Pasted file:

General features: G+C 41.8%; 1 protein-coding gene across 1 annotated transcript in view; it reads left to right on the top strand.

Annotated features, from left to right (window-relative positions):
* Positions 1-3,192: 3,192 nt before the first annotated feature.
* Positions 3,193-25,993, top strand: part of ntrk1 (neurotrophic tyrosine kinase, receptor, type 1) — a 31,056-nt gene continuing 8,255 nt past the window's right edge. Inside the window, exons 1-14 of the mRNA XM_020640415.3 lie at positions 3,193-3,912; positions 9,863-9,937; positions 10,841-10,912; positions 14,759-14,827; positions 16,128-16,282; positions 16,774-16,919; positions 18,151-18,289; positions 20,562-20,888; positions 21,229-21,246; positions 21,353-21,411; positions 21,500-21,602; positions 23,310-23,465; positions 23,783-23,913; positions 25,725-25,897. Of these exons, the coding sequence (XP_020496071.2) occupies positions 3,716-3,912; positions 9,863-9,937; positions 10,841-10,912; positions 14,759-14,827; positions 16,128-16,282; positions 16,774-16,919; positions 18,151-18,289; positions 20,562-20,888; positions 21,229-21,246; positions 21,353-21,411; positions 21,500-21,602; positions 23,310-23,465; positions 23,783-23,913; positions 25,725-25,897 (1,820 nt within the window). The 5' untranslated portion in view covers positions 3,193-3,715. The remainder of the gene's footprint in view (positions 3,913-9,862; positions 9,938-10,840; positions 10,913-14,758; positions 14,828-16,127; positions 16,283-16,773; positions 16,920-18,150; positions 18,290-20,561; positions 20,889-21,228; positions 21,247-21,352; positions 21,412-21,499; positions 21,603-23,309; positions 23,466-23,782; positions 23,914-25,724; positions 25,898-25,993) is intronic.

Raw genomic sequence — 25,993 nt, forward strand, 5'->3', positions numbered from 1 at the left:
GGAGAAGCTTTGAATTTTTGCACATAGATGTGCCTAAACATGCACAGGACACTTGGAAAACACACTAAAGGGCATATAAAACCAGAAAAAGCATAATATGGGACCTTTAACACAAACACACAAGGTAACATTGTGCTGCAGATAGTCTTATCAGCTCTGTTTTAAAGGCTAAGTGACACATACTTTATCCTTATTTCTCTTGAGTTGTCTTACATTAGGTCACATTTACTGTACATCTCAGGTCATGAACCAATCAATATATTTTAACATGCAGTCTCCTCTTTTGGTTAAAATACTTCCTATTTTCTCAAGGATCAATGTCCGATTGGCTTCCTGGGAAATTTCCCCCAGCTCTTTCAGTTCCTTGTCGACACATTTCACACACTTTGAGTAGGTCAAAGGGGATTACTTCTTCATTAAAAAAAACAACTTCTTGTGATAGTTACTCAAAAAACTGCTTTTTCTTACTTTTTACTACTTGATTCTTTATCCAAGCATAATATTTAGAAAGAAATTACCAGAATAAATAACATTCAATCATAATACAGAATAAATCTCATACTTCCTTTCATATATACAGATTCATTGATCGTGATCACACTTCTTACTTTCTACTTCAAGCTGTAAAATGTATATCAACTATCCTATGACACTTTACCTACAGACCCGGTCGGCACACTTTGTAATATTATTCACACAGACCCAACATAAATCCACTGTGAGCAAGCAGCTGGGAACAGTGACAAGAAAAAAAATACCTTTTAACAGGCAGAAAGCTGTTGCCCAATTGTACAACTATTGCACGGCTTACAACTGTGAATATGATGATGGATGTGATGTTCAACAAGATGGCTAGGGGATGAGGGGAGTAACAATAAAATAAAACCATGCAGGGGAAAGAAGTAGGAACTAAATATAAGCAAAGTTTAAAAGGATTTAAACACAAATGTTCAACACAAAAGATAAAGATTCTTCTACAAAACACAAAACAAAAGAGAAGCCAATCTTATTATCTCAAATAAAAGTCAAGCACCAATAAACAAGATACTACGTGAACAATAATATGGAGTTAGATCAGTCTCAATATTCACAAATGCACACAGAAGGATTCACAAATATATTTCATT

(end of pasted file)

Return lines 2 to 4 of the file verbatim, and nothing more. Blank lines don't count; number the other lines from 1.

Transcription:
Annotated features, from left to right (window-relative positions):
* Positions 1-3,192: 3,192 nt before the first annotated feature.
* Positions 3,193-25,993, top strand: part of ntrk1 (neurotrophic tyrosine kinase, receptor, type 1) — a 31,056-nt gene continuing 8,255 nt past the window's right edge. Inside the window, exons 1-14 of the mRNA XM_020640415.3 lie at positions 3,193-3,912; positions 9,863-9,937; positions 10,841-10,912; positions 14,759-14,827; positions 16,128-16,282; positions 16,774-16,919; positions 18,151-18,289; positions 20,562-20,888; positions 21,229-21,246; positions 21,353-21,411; positions 21,500-21,602; positions 23,310-23,465; positions 23,783-23,913; positions 25,725-25,897. Of these exons, the coding sequence (XP_020496071.2) occupies positions 3,716-3,912; positions 9,863-9,937; positions 10,841-10,912; positions 14,759-14,827; positions 16,128-16,282; positions 16,774-16,919; positions 18,151-18,289; positions 20,562-20,888; positions 21,229-21,246; positions 21,353-21,411; positions 21,500-21,602; positions 23,310-23,465; positions 23,783-23,913; positions 25,725-25,897 (1,820 nt within the window). The 5' untranslated portion in view covers positions 3,193-3,715. The remainder of the gene's footprint in view (positions 3,913-9,862; positions 9,938-10,840; positions 10,913-14,758; positions 14,828-16,127; positions 16,283-16,773; positions 16,920-18,150; positions 18,290-20,561; positions 20,889-21,228; positions 21,247-21,352; positions 21,412-21,499; positions 21,603-23,309; positions 23,466-23,782; positions 23,914-25,724; positions 25,898-25,993) is intronic.